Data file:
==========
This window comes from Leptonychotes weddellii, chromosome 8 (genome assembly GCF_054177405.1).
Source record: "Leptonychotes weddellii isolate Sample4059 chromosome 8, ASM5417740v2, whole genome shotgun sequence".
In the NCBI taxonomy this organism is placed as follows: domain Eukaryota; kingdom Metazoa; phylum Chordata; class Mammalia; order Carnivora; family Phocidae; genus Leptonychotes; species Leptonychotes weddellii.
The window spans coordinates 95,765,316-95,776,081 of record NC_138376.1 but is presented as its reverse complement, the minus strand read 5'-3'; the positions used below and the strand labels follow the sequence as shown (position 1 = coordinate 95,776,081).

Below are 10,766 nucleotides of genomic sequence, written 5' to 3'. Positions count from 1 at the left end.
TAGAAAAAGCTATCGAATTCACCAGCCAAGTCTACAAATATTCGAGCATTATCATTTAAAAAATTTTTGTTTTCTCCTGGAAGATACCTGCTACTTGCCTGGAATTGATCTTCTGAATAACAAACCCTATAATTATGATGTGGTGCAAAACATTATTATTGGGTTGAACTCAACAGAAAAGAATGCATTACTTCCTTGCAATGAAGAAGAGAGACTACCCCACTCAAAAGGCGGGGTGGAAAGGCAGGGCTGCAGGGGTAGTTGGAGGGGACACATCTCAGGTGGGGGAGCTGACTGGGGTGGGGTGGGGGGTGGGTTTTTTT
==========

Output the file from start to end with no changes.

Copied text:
This window comes from Leptonychotes weddellii, chromosome 8 (genome assembly GCF_054177405.1).
Source record: "Leptonychotes weddellii isolate Sample4059 chromosome 8, ASM5417740v2, whole genome shotgun sequence".
In the NCBI taxonomy this organism is placed as follows: domain Eukaryota; kingdom Metazoa; phylum Chordata; class Mammalia; order Carnivora; family Phocidae; genus Leptonychotes; species Leptonychotes weddellii.
The window spans coordinates 95,765,316-95,776,081 of record NC_138376.1 but is presented as its reverse complement, the minus strand read 5'-3'; the positions used below and the strand labels follow the sequence as shown (position 1 = coordinate 95,776,081).

Below are 10,766 nucleotides of genomic sequence, written 5' to 3'. Positions count from 1 at the left end.
TAGAAAAAGCTATCGAATTCACCAGCCAAGTCTACAAATATTCGAGCATTATCATTTAAAAAATTTTTGTTTTCTCCTGGAAGATACCTGCTACTTGCCTGGAATTGATCTTCTGAATAACAAACCCTATAATTATGATGTGGTGCAAAACATTATTATTGGGTTGAACTCAACAGAAAAGAATGCATTACTTCCTTGCAATGAAGAAGAGAGACTACCCCACTCAAAAGGCGGGGTGGAAAGGCAGGGCTGCAGGGGTAGTTGGAGGGGACACATCTCAGGTGGGGGAGCTGACTGGGGTGGGGTGGGGGGTGGGTTTTTTT